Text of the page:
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carer stories

Book Review: Eros and Illness

13 Jun, 17 | by amcfarlane

Eros and Illness by David B. Morris, Cambridge: Harvard University Press, 2017, 368 pages, £31.95.

Review by George Derk, PhD (gtd2gu@virginia.edu)

With the provocative pairing in the title of his new book, David Morris sets himself the task of dramatically altering the perceived relation between these two terms. As he contends, there exists less of an opposition and more of an affinity between them than we are usually willing to admit. At times, they even seem like bedfellows rather than rivals: “eros and illness both usually send us under the bedcovers” (27). Professor Emeritus of English at the University of Virginia, Morris began his academic career focusing on eighteenth-century literature before turning his attention to the medical humanities. In some ways this new book is a follow-up to and an elaboration of a couple of his previous ones, including The Culture of Pain (1991) and Illness and Culture in the Postmodern Age (1998), but at least one significant difference sets this recent work apart from the rest. Morris draws from his personal experience as caregiver for his wife, Ruth, after she was diagnosed with early-onset Alzheimer’s. It is this model of care, where provider and patient are the most intimate of partners, that allows Morris to explore the neglected dimension of eros in illness.

Morris begins by developing a capacious interpretation of eros, one that cannot be reduced to sexual activity nor to the Roman equivalent of Cupid. He instead derives his understanding of the concept from both the French philosopher Georges Bataille and the Canadian poet Anne Carson, and while he carefully stipulates that eros resists any easy definition, the word that comes closest to naming it is desire. He proceeds with a thorough examination of desire in the context of health care—or what he calls “medical eros”—mostly through illness narratives and doctors’ memoirs. He occasionally supplements these primary texts with analysis of literature and the other arts, as when he discusses the waiting involved in caregiving as akin to the waiting depicted in Samuel Beckett’s most famous play, or as when he finds an affirmation of eros in a series of nude portraits that Amedeo Modigliani painted while suffering from a terminal illness in wartime Paris. What he eventually uncovers amounts to an alternative medical genealogy, a recovery of the ancient figure of Asklepios as the embodiment of the obscured tradition of eros in Western health care. For Morris, the dominant stature of the other ancient healer, Hippocrates, and what he represents—biomedicine, or what Morris terms “medical logos”—has resulted in a reduction of the pluralism of healing practices, inhibiting the effectiveness of treatment for chronic illness.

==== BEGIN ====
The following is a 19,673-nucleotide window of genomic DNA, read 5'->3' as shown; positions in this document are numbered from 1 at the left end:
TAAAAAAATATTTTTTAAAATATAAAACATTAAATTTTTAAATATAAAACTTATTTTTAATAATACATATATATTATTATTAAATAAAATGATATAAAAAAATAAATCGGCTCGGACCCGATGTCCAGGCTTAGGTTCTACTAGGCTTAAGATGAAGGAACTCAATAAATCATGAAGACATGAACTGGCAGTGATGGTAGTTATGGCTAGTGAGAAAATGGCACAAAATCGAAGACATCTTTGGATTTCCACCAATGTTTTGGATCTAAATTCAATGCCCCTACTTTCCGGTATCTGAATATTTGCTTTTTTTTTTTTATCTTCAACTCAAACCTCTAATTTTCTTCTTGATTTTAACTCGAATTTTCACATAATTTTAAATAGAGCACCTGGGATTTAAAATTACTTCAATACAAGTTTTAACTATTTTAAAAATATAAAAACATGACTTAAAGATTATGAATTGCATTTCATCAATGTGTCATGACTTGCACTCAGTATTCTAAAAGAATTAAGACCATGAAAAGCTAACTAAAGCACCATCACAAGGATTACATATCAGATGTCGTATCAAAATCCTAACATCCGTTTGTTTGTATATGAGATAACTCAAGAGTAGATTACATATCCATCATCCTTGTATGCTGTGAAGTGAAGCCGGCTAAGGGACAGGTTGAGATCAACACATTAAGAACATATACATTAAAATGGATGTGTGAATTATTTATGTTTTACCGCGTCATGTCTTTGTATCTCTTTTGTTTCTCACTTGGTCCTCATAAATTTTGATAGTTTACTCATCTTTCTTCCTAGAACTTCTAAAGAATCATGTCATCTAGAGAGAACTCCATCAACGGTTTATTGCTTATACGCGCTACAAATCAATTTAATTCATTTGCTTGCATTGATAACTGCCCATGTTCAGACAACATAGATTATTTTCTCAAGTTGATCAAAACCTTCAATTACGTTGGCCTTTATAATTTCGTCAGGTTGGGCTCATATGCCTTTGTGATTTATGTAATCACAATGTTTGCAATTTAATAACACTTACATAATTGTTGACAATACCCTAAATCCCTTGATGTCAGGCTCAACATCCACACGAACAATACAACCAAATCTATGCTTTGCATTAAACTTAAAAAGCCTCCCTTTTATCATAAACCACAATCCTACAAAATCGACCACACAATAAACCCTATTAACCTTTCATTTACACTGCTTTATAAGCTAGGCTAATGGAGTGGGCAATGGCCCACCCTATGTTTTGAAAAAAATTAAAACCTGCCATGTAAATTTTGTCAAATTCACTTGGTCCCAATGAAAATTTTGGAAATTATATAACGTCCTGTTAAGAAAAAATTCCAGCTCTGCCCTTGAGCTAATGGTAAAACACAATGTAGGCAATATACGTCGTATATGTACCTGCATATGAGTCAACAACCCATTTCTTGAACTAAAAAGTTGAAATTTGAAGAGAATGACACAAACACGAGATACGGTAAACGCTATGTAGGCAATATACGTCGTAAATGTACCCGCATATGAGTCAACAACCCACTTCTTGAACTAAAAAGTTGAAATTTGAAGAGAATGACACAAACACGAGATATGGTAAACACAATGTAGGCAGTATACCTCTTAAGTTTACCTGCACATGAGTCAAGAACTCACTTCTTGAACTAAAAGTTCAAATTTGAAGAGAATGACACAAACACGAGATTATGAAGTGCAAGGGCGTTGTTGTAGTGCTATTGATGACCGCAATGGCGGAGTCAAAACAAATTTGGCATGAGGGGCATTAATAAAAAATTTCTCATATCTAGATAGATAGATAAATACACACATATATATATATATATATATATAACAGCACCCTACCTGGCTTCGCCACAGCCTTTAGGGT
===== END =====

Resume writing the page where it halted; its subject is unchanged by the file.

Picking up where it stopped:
From a certain angle, the book falls into a recognizable pattern of decrying how science-based, data-driven medicine has lost sight of its core humanistic principles, which I suspect would prompt many health care professionals to respond that the realities and demands of the job only allow for so much empathy and compassion. However familiar Morris’s argument may sound, the frequency with which medical logos runs up against its own limits warrants reiteration. If medical eros seems like some New-Agey solution to the problems of modern health care, it does a lot more good than some of the other reactions, such as over-treatment, that occur when doctors confront uncertainty or a lack of options. Perhaps the more insightful and original contribution of this book, though, is less its appeal to humanize medicine and more its belief that anyone can learn how to care for those who fall ill. Indeed, as Morris suggests with his own transformation from English professor to fulltime caregiver, the innate capacity to provide humane care stems from the eros that one already bestows onto his or her loved ones. The relative absence of Ruth’s story further underscores that this book chronicles the experience of illness not from the perspective of the patient but from that of the caregiver, although at times the boundary blurs. Morris himself becomes a patient after suffering a heart attack, which he attributes to the stress of providing care and which he takes as an example of a “supradyadic effect,” or how one’s health is interdependent on the health of those in one’s social network.